A court-appointed trustee sued the brother, sons and a niece of imprisoned fraudster Bernard Madoff Friday for $198 million, accusing them of milking the family-run business while they were executives of the firm.
“The Family Members were completely derelict in duties and responsibilities. As a result, they either failed to detect or failed to stop the fraud, thereby enabling and facilitating the Ponzi scheme,” trustee Irving Picard said in the lawsuit filed in U.S. Bankruptcy Court in New York.
“Simply put, if the Family Members had been doing their jobs honestly and faithfully the Madoff Ponzi scheme might never have succeeded, or continued for so long.”
He alleged that a total of $198,743,299 of customer money was misappropriated by Madoff’s brother Peter, sons Mark and Andrew and niece Shana; all were officers of Bernard L. Madoff Investment Securities LLC in New York.
The lawsuits are civil actions and none of the family members has been criminally charged. Each dismissed Picard’s allegations as baseless; they said they had “no prior knowledge” of Bernard Madoff’s crimes.
Madoff, 71, was arrested last December and told the FBI he had confessed to his sons that he orchestrated a worldwide, decades-long, multibillion dollar fraud.
He is serving a 150-year prison sentence after pleading guilty in March to the scam involving as much as $64.8 billion, a Ponzi scheme in which early investors were paid with money from new clients.
His wife, Ruth Madoff, was sued in July for $44.8 million by Picard, whose team of lawyers is working to find as much money as possible to return to the thousands of people bilked in Wall Street’s biggest investment fraud.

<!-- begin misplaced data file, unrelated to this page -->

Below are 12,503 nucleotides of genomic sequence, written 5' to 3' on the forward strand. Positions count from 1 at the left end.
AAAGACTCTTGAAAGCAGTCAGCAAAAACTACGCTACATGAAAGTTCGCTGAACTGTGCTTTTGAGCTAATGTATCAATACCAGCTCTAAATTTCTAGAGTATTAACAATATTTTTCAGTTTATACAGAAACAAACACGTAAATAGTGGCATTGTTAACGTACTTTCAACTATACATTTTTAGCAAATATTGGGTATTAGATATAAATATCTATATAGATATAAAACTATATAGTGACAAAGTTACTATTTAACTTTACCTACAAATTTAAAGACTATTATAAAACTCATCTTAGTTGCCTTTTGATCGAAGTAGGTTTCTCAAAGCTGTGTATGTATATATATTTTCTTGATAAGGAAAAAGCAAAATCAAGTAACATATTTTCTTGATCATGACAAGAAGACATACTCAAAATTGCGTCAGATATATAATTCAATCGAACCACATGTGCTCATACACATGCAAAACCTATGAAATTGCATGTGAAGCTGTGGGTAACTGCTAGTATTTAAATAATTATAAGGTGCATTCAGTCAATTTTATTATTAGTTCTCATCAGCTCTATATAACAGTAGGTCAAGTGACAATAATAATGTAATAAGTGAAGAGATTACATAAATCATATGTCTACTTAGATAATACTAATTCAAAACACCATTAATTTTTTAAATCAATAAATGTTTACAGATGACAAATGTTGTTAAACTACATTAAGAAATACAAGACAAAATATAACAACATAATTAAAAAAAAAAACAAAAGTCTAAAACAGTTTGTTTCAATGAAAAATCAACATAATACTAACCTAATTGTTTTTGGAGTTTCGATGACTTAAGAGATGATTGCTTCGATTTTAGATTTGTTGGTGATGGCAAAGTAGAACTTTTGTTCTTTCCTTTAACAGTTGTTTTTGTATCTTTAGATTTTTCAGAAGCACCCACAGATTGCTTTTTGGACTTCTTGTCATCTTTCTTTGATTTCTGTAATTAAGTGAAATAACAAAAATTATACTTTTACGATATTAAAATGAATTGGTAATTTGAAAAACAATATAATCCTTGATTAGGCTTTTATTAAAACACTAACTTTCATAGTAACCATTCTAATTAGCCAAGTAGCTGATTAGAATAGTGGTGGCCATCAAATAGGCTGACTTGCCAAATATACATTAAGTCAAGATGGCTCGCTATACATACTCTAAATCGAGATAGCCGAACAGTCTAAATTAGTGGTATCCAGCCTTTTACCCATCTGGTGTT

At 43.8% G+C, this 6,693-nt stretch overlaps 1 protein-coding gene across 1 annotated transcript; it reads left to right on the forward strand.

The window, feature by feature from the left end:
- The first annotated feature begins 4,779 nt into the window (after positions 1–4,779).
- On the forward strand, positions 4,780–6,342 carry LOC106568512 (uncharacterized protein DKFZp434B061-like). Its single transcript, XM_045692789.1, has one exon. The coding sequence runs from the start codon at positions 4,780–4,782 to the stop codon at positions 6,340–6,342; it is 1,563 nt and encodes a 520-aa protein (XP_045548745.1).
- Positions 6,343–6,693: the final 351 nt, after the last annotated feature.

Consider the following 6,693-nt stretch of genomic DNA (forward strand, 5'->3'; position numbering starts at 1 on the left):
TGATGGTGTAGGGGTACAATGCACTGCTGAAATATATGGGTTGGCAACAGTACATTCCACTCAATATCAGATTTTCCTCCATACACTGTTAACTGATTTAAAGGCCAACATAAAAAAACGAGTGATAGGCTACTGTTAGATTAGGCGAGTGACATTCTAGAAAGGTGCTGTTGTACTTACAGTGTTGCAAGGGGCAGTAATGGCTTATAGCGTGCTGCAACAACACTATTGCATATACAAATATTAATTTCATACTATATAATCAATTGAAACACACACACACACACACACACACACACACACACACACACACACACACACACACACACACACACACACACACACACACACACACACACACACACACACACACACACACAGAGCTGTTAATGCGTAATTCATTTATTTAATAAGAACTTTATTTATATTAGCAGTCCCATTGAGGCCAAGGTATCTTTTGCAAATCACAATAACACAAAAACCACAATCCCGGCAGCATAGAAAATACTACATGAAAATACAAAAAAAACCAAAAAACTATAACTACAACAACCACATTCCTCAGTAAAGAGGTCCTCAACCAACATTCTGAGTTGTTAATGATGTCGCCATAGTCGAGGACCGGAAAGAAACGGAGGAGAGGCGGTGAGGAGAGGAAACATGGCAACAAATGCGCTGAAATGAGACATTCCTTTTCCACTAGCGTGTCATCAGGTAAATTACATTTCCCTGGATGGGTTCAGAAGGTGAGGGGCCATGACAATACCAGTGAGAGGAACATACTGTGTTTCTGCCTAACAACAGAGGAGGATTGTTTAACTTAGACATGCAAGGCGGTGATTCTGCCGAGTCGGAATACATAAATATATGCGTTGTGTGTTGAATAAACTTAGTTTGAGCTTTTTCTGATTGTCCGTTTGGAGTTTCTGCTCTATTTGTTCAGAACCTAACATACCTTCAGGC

Madoff’s brother Peter was chief compliance officer at the company. He was also a director, manager, and shareholder of Madoff Securities International Ltd in London.
Sons Mark and Andrew each worked at their father’s firm for about 20 years and held the titles of co-heads of trading. The sons were also owners and directors of the London branch.
Shana Madoff was a lawyer at the firm with responsibilities to ensure that it met its legal and regulatory obligations.
Nine months after the spectacular fraud unraveled in the declining economy, the trustee has recovered $1.5 billion so far under the Securities Investor Protection Act; but his lawyers expect to collect more over time.
(Reporting by Grant McCool, editing by Gerald E. McCormick)
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